The art doesn’t help much in this area either. There are moments where Babs acknowledges that Killer Moth might beat her, but a panel later she’s smiling. And I’m not talking about a, “Ok. I’ll give you that.” type of smile because he managed to one-up her. It’s more of a “what a wonderful day in the neighborhood” type of delusional smile. She’s throwing the kitchen sink at Killer Moth and nothing is working. Yet, she’s still smiling. Ultimately, the problem here is that the plot, the dialogue, and the art all feel disconnected from each other. In fact, it almost comes across as if each of the creators are trying to tell a different story.
The worst aspect of the book comes into play when we are reintroduced to Jason Bard and Izzy. Now, what takes place here isn’t much different in scope from what Scott was establishing with Bard, but the execution here is so heavy-handed. Again, the writing feels juvenile. The conversations between Bard and Izzy remind me of kids in middle school or high school… Not of grown adults. And then, surprisingly, things get worse when Castellucci introduces… wait for it… Bea! What? Why? I’m going to assume this is a mandate because no person in their right mind would actively choose to bring the tainted state of Nightwing into their current story – especially one they’re just starting. People are outright rejecting Ric Grayson! Bea might be cool, but she’ll always be seen as a product of Ric. It’s an odd inclusion that comes out of nowhere, as does Bea’s comment about her and Ric being complicated. All of it feels off, and yet again, juvenile.
There is a silver lining to all of this though! The highlight of the book, for me, is the introduction of Oracle. DC attempted a similar idea with Birds of Prey at the launch of Rebirth, but we all know that fizzled out quickly with the introduction of Gus. This feels like DC attempting the same concept again, but with a much better resolution to who Oracle actually is – in this case, A.I.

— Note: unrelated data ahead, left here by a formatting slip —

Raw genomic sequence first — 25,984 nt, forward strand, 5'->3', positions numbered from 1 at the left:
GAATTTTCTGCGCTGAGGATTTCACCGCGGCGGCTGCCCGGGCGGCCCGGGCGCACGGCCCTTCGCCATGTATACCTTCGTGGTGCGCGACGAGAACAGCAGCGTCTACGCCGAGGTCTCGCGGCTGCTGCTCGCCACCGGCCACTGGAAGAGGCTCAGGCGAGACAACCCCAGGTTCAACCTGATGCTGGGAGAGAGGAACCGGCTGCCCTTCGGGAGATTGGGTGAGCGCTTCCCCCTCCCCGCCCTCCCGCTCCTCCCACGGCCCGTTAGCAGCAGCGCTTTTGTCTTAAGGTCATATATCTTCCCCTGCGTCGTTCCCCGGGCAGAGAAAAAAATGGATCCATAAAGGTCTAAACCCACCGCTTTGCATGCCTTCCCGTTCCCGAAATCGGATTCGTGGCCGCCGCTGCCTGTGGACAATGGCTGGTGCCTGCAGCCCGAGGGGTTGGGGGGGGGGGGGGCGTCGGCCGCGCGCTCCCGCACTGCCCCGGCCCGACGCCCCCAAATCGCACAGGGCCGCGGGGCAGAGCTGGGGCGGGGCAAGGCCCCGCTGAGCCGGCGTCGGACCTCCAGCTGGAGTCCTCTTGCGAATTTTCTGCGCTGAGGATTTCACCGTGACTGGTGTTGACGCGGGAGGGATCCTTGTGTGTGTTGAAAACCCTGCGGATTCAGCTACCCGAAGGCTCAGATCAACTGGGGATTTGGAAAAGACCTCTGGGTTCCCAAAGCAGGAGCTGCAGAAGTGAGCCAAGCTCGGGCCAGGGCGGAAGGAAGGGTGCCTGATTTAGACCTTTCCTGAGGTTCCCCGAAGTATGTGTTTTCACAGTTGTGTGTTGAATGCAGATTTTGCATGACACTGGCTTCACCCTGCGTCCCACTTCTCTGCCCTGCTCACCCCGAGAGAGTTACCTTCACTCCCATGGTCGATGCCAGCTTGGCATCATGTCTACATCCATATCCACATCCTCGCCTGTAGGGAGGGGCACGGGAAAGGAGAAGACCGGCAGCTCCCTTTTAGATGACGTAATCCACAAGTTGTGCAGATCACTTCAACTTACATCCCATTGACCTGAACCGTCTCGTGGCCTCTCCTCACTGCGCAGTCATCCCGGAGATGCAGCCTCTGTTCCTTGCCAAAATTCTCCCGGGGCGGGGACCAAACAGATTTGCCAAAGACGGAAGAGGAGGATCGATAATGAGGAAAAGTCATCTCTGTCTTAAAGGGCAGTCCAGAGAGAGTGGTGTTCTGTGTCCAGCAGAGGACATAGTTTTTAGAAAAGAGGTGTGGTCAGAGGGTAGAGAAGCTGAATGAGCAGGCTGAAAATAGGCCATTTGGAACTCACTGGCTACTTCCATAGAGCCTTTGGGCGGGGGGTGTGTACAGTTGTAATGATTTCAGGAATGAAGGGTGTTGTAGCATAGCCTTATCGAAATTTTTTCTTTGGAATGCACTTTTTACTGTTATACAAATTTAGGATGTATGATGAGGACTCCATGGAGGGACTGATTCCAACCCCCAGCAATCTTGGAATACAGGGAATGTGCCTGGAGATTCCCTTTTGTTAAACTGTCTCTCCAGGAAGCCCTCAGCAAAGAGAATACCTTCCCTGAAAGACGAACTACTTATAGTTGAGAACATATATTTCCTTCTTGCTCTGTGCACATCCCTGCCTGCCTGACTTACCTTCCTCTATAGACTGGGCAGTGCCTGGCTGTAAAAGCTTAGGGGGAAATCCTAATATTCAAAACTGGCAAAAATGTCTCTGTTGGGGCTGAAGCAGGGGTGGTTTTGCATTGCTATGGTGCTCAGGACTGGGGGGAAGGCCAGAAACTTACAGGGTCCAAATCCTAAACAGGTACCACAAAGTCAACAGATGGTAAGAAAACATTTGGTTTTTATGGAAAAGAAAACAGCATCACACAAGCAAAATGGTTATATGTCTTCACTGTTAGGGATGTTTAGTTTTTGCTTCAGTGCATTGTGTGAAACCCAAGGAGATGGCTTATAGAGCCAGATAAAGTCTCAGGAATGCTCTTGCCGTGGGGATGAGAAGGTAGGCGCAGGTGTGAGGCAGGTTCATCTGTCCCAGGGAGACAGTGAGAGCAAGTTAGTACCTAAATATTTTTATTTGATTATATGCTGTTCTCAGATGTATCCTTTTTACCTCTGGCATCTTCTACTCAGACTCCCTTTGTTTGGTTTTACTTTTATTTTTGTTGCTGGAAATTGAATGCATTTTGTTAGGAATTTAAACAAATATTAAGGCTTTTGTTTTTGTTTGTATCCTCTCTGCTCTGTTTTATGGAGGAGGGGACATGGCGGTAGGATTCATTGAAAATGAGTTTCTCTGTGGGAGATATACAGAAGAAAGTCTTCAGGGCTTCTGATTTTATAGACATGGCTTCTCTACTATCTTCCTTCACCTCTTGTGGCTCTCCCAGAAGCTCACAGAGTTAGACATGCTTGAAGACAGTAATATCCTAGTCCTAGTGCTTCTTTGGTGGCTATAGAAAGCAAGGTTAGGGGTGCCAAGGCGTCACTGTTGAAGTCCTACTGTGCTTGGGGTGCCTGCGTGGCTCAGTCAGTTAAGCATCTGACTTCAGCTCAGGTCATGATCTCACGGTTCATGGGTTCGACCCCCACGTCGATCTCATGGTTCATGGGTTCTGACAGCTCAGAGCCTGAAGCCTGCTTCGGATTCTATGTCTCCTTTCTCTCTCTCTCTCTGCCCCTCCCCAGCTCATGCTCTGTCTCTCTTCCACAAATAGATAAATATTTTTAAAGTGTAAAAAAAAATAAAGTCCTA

Despite the shortcomings in execution, I am excited to see where Castellucci takes Oracle. If handled correctly, this has the potential to be a great story. For that to happen though, she’s going to have to improve on her execution because the current quality isn’t cutting it.
Di Giandomenico’s delivers the art for the issue. Overall, his work is fine, but his pencils aren’t very crisp, and his panels often feel overcrowded. He’s cramming so much into each panel that it feels manic. I get that he’s going for detail, but rather than look detailed, it just looks messy. He’s also all over the place with shadows too. There are panels where Batgirl will be hunched with her cape over her for protection, and her suit is completely lit. Then there are other panels where she’s in the same light, standing, and her entire costume is covered in shadow. It’s inconsistent and doesn’t make much sense. Add this to the poor or confusing transitions, and you’re left with a product that needs quite a bit of refining.
- You want to get a taste of what Castellucci has planned for Batgirl.
- You thought Batgirl & the Birds of Prey: Who is Oracle could’ve been handled better.
- You’re interested to see this new Oracle.
Castellucci and Di Giandomenico step into Batgirl with some interesting ideas, but an overall poor execution. The plot is something I’m interested in, and I love the idea of Oracle becoming a sentient, artificial intelligence, but I can’t say I have confidence in this creative team to deliver. The dialogue comes off as juvenile, while the script and art both contain rough transitions. Castellucci and Di Giandomenico appear to be on different pages half of the time, and that’s never a good sign.